- What is a Humanist Officiant?
- How can I be sure that my Officiant is properly trained and qualified?
- Where can I find info on Marriage legal matters?
- Do I need a Marriage License?
- How long is the ceremony?
- When I get married, does my name automatically change?
- Do we automatically receive notification that our marriage has been registered?
- What is Humanism?
What is a Humanist Officiant?
A Humanist Officiant has undergone training and credentialing by Humanist Canada – and is authorized by the Province of Ontario – to perform secular wedding and other ceremonies. Officiants with Humanist Canada undergo background checks, character references, interviews, and training. We are qualified on the basis of our education, life experience, writing and presentation skills, and a commitment to Humanist principles.
In Ontario, Humanist Officiants are licensed by the Province to solemnize marriages under the Marriage Act. All officiants are required to maintain membership Humanist Canada.
Humanist ceremonies are perfectly legal and fully professional. They are becoming increasingly popular because they provide the opportunity to express your love and commitment with personalization and creativity in content, language, form and procedure.
How can I be sure that my Officiant is properly trained and qualified?
You can search the Officiants list on the Province of Ontario’s website or on the Humanist Canada site.
Where can I find info on Marriage legal matters?
Go to the Ontario Provincial government website on weddings
Do I need a Marriage License?
Yes, you can’t get married without one. You typically obtain this from your local City Hall or Municipal Office. You can download the application form from the Government of Ontario. The Licence is for three months from issuance, so don’t get it too far ahead of your wedding date!
How long is the ceremony?
Most ceremonies run approximately between 20 to 30 minutes. Some can be longer and some can be shorter, but the average seems to be about 25 minutes.
When I get married, does my name automatically change?
Couples sometimes assume that getting married changes a bride’s name. Getting married does not legally change a name. Although either partner may legally assume their spouse’s name, this does not constitute a legal change of name.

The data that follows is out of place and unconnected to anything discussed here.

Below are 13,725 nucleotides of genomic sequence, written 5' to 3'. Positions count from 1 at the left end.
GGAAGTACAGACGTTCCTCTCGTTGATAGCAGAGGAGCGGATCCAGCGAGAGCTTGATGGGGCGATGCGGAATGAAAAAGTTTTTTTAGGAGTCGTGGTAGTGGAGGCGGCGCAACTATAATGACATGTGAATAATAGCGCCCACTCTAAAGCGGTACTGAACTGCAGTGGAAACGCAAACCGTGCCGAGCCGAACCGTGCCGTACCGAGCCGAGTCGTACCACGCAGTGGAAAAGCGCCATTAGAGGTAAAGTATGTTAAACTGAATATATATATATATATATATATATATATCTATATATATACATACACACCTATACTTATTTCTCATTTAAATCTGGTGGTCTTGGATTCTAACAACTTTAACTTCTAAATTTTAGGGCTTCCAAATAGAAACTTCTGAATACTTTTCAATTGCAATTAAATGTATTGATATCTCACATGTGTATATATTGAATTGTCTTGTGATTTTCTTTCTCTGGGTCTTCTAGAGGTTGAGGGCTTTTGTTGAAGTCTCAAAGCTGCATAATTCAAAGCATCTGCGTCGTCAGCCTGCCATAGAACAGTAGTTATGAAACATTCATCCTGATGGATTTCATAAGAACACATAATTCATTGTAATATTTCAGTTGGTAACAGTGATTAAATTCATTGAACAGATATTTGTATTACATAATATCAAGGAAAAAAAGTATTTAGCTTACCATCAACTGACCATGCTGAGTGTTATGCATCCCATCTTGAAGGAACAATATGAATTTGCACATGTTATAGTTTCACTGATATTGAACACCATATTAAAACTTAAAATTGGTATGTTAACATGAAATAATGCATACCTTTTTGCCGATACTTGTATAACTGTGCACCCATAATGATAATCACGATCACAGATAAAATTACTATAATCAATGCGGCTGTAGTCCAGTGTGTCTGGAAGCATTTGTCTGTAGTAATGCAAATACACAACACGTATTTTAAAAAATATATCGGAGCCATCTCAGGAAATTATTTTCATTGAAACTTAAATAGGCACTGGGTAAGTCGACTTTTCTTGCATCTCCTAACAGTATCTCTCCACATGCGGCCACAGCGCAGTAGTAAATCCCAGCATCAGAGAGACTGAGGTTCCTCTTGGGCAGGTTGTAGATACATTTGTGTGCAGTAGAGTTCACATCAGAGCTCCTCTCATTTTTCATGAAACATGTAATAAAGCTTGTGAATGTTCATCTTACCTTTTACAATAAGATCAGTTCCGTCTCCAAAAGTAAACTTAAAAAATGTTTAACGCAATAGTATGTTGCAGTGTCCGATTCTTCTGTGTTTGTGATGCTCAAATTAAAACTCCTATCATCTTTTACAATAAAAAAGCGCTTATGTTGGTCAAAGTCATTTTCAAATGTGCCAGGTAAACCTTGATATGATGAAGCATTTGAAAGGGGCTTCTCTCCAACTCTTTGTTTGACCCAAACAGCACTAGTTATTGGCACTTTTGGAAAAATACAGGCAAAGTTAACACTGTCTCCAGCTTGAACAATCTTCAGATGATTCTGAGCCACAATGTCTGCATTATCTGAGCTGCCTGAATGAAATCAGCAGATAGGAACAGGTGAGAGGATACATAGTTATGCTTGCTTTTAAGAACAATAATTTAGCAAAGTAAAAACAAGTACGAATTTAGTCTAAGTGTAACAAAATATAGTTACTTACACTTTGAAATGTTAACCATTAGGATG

You may want to legally change your name as a result of marriage or a common-law relationship. You can change your name to the surname your partner has at your union or to a surname combining both your surnames in either order. If you change your name within 90 days after your marriage, there is no fee. For information on changing your name, go to the Ontario Government website.
Do we automatically receive notification that our marriage has been registered?
No, there is no automatic notification of your marriage registration.
To have proof that the Province of Ontario has registered your marriage, you can purchase a Marriage Certificate. You can order a marriage certificate about 6-8 weeks after your wedding date. A Marriage Certificate is a legal record of your marriage and lists the date and place of the marriage, and names of the people who were married.
At your marriage ceremony, you will be given the Record of Solemnization of Marriage from the Officiant. It is considered a souvenir document and not a legal record. The official who performed your marriage is required to forward the Marriage Licence you signed on your wedding day to the Office of the Registrar General for registration.
You can order your Marriage Certificate online or complete the Request for Marriage Certificate and then send it to the Office of the Registrar General in Thunder Bay, Ontario.
What is Humanism?
Humanism is an approach to life that is concerned with advancing the beauty, complexity, value and potential of people. Humanism implies “humanity” and making the connections between individual humanities (people), giving warmth and colour to life, and creating a constant connection to community. Humanists know that this life is our only life and are motivated by compassion and fairness in a search for an ethical way of life without submission to supernatural supervision.
A distinguishing feature of humanism is that there is no orthodoxy, no dogma, no scriptures set in stone – which immediately sets it apart from religion. It has been described more as an attitude than a doctrine and relies on an inclusive and hospitable way of thinking. Whereas religious ideologies tend to insist on a series of ‘one size fits all’ credos, humanism embraces all human possibilities. Humanism is based on the natural human condition and considers how humans can make their lives significant and live their best lives for themselves and their community.